The planetary boundaries concept was formulated in 2009 by an international research group led by Johan Rockström, and revised in 2015 by Will Steffen and colleagues. The concept emerged against the background of the Anthropocene – a period of time associated with rapidly growing environmental pressures, and increasing degradation and scarcity of global environmental resources, which intensifies risks for the stability and functioning of the Earth system. This creates the danger of reaching so-called tipping points, which permanently destabilize ecosystems and thus also socio-economic systems or affect the resiliency of the Earth system through gradual change.
The most important challenge for further work on the planetary boundaries concept, beside scientific development and revision, is to translate and operationalise the concept. The project Planetary Boundaries - Challenges for Science, Civil Society and Policy took on this challenge and examined the strength, weaknesses, opportunities and risks of the concept. The goal was to analyse the requirements this concept places on politics, science, civil society, and business and to compile concrete information for its political implementation.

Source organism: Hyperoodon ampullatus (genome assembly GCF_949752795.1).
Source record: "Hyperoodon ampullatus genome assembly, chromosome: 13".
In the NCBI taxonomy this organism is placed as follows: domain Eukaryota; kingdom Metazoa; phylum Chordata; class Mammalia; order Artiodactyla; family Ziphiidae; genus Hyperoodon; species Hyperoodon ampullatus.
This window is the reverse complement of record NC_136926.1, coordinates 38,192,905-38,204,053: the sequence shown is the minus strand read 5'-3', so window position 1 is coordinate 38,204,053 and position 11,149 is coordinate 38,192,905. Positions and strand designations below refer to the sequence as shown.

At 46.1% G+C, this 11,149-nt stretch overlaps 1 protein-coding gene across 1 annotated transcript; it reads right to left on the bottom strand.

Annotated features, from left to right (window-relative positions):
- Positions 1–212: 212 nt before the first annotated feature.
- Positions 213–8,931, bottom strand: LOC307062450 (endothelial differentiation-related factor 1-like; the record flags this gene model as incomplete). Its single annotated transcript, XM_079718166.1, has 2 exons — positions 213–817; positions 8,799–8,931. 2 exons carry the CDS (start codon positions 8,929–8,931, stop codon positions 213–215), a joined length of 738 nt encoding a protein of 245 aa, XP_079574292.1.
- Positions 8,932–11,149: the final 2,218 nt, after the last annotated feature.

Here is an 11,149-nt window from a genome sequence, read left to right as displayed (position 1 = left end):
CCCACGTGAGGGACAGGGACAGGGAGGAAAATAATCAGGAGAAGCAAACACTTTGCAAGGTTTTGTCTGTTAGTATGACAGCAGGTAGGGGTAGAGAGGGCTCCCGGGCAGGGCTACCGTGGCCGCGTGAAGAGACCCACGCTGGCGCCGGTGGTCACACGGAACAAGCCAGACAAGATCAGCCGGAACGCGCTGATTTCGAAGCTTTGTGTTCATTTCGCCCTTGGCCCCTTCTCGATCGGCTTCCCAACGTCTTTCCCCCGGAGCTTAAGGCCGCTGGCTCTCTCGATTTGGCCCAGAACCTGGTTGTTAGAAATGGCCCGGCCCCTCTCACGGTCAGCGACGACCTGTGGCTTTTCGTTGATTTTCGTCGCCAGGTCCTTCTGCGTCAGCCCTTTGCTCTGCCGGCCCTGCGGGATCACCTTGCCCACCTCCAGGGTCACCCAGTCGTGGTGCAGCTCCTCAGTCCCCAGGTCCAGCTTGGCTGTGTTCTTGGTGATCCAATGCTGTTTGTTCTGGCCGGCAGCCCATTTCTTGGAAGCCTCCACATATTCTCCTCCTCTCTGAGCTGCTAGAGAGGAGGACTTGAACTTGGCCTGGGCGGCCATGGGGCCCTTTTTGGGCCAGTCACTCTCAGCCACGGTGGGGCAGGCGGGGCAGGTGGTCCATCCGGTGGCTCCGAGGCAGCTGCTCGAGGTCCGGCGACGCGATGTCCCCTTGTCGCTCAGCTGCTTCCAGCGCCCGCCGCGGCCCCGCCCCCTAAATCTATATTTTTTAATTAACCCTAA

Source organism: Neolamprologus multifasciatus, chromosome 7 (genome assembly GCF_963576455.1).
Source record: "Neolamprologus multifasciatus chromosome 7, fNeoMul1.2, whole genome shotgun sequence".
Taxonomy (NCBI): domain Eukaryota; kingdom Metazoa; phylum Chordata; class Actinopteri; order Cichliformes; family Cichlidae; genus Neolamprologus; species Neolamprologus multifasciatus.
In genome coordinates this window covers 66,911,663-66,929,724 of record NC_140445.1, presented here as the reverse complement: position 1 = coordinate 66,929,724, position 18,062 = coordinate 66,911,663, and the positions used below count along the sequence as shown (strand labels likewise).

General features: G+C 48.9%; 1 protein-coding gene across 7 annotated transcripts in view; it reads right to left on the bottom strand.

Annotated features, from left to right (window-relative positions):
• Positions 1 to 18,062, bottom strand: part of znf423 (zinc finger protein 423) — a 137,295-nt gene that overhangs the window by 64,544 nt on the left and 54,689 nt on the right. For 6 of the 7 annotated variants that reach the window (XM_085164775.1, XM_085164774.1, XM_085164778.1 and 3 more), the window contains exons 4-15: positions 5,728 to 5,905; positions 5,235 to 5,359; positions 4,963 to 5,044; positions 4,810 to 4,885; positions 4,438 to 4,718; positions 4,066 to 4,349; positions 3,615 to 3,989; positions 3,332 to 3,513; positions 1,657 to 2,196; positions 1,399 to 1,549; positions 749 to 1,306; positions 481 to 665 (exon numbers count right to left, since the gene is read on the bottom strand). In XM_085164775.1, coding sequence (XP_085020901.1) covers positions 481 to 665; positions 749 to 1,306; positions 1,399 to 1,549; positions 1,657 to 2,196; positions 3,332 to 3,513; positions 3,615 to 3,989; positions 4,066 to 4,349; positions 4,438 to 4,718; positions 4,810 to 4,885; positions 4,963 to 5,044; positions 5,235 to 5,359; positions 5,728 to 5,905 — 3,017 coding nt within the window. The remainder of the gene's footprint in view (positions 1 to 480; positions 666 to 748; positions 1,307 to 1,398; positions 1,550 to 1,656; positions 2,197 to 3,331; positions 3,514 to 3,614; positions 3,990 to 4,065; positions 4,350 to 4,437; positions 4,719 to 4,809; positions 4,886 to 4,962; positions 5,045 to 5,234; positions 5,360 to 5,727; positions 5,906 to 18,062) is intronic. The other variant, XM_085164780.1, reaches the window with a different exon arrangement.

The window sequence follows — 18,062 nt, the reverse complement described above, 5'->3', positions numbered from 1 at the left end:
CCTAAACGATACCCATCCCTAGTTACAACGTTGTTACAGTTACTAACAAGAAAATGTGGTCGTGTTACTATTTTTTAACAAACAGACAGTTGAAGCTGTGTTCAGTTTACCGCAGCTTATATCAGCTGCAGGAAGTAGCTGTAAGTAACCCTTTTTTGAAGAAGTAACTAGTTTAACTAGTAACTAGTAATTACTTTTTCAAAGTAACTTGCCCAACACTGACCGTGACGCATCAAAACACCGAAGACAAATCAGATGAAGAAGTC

This report summarises the results of the project. After an introduction to the planetary boundaries concept, it explains our current knowledge about the risks when crossing these boundaries and analyses the concept of the Anthropocene. Additional focus topics are approaches to disaggregating the concept, the potential for environmental communication, and the promotion of a national integrated nitrogen strategy.